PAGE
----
Food Outlook 10/96

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The outlook for global food supplies in 1996/97 has improved somewhat since the last report. With most of the world's 1996 cereal crops already harvested or about to be gathered, FAO's forecast of global production has become more firm and now indicates a larger recovery from 1995 than earlier expected. Reflecting this, and notwithstanding an increase in global cereal utilization forecast for 1996/97, aggregate cereal carryover stocks are now anticipated to rise for the first time in four years. Nevertheless, global stocks will still remain below minimum safe levels, and the situation for wheat, the major food grain, will remain particularly tight. Thus, while the modest stock build-up is a welcome development for global food security, at the forecast level, carryovers would be insufficient in the event of a substantial production shortfall in 1997, particularly in wheat. Although international wheat prices have stabilized at much below their peak earlier in the year, and those for coarse grains and rice are seasonally declining reflecting the ongoing harvest of the major producers, a return to earlier market volatility cannot be ruled out in the coming months if weather conditions for planting and early development of next year's crops should be unfavourable in any of the major producing areas.


1994/95 1995/96

(. . . . . . million tons . . . . . .)
Production 1/ 1 780 1 731 1 849
Wheat 528 546 581
Coarse grains 890 811 888
Rice (milled) 362 373 380 2/
Supply 3/ 2 125 2 049 2 116
Utilization 1 799 1 791 1 827
Trade 4/ 198 202 184
Ending Stocks 5/ 318 267 285

1/ Data refer to calendar year of the first year shown. Rice in milled equivalent.
2/ Tentative forecast.
3/ Production, plus opening stocks.
4/ July/June basis for wheat and coarse grains and calendar year for rice.
5/ Does not equal the difference between supply and utilization due to differences in individual country trade years.

World Cereal Production Graph.Thus the situation for the Low-Income Food-Deficit Countries (LIFDCs), many of which continue to suffer from serious food supply difficulties (see box on Food Emergencies on page 6 and Special Feature on Africa on page 24), remains particularly delicate, also in view of the prospect of continuing low levels of cereal food aid availabilities in 1996/97.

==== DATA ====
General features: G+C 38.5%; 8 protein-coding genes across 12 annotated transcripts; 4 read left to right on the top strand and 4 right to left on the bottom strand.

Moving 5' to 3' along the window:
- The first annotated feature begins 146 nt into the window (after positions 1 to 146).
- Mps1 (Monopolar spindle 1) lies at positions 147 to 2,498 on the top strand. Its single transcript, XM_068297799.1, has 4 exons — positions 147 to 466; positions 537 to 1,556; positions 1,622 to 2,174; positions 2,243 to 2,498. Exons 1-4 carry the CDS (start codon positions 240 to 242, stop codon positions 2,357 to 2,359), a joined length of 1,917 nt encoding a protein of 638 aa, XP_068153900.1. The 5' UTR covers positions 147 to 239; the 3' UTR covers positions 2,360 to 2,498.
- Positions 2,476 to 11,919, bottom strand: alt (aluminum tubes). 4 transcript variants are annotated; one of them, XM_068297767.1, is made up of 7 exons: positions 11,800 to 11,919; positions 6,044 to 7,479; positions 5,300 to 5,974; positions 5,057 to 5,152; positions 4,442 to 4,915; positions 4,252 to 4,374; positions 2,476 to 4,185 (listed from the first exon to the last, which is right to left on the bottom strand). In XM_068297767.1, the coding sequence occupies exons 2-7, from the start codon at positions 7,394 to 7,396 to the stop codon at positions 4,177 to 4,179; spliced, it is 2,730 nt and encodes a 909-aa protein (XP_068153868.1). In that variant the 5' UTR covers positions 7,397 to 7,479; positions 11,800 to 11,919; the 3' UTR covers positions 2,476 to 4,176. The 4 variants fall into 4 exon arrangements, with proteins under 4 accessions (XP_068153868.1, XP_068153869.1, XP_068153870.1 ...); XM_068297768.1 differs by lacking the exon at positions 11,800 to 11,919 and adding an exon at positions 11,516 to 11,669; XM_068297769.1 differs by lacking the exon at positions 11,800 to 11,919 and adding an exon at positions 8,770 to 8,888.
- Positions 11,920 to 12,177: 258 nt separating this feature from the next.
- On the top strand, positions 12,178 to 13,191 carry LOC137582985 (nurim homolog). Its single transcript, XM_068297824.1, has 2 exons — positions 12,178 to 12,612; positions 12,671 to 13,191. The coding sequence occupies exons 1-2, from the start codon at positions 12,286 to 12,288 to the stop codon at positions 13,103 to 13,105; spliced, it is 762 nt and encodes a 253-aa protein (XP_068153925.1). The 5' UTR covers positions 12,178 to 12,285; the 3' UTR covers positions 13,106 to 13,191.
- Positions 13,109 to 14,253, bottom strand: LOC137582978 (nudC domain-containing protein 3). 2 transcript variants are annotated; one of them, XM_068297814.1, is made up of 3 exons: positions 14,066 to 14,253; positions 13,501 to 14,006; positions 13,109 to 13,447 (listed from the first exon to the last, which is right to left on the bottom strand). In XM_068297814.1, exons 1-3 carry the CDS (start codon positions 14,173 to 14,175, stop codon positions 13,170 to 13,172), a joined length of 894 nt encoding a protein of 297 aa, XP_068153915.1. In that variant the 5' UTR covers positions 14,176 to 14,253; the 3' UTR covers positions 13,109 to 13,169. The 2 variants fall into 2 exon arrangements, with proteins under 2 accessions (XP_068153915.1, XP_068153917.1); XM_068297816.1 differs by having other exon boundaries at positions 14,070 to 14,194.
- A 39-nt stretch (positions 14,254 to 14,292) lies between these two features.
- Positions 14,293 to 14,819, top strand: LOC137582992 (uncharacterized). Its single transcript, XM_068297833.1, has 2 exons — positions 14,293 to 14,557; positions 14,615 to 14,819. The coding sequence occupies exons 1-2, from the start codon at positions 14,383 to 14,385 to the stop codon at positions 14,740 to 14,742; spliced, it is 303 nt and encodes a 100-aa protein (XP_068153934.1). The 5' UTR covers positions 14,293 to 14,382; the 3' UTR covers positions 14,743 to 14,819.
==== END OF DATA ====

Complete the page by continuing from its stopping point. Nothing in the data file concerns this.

As indicated above, FAO's forecast for world cereal production in 1996 now stands at 1 849 million tons (including milled rice), 28 million tons up from the previous forecast in August, and almost 7 percent above the revised estimate of output in 1995. Latest information on 1996 crops now being harvested or still to be gathered before the end of the year points to larger increases in global wheat and coarse grains outputs than earlier expected while global rice production is now also forecast to rise significantly from last year. The bulk of the increase in cereal output is forecast in wheat and coarse grains production in the developed countries. However, with the major wheat crops in the southern hemisphere, a large proportion of the northern hemisphere coarse grains crops and the major rice crop in Asia yet to be gathered, the outcome of the 1996 cereal harvest could still be affected by adverse weather in the coming weeks.

FAO's latest forecast for 1996 world wheat production is 581 million tons, 10 million tons up from the previous forecast, and 6.4 percent above the latest estimate of production in 1995. The revision since the last report reflects mainly an increase in the estimate of production in the EC, where the harvest is now virtually complete and bumper crops are reported. The only major crop in the northern hemisphere still not secured is in Canada where adverse weather hampered harvesting in September. However, conditions improved in early October and a bumper crop is still anticipated. Prospects remain very favourable for the southern hemisphere wheat crops now approaching maturity. Planting of the 1997 wheat crop is now underway throughout the northern hemisphere under generally seasonable weather conditions. For coarse grains, FAO's forecast has been increased by 13 million tons since the previous report to 888 million tons. The upward revision mainly reflects a higher official estimate for coarse grains output in the United States, where the harvest is now well underway. At the forecast level, global coarse grain output in 1996 would be 9.4 percent above the reduced output in 1995. Harvesting of the main 1996 rice crop in Asia, which accounts for 90 percent of world output, has already begun in some countries. Despite excessive rainfall and widespread floods in some countries in the region, the outlook for the crop is generally very favourable. Reflecting this, FAO has increased its forecast of global rice production in 1996 to 380 million tons in milled terms (paddy: 566 million tons), 5 million tons over the previous forecast and 2 percent up from last year's good crop.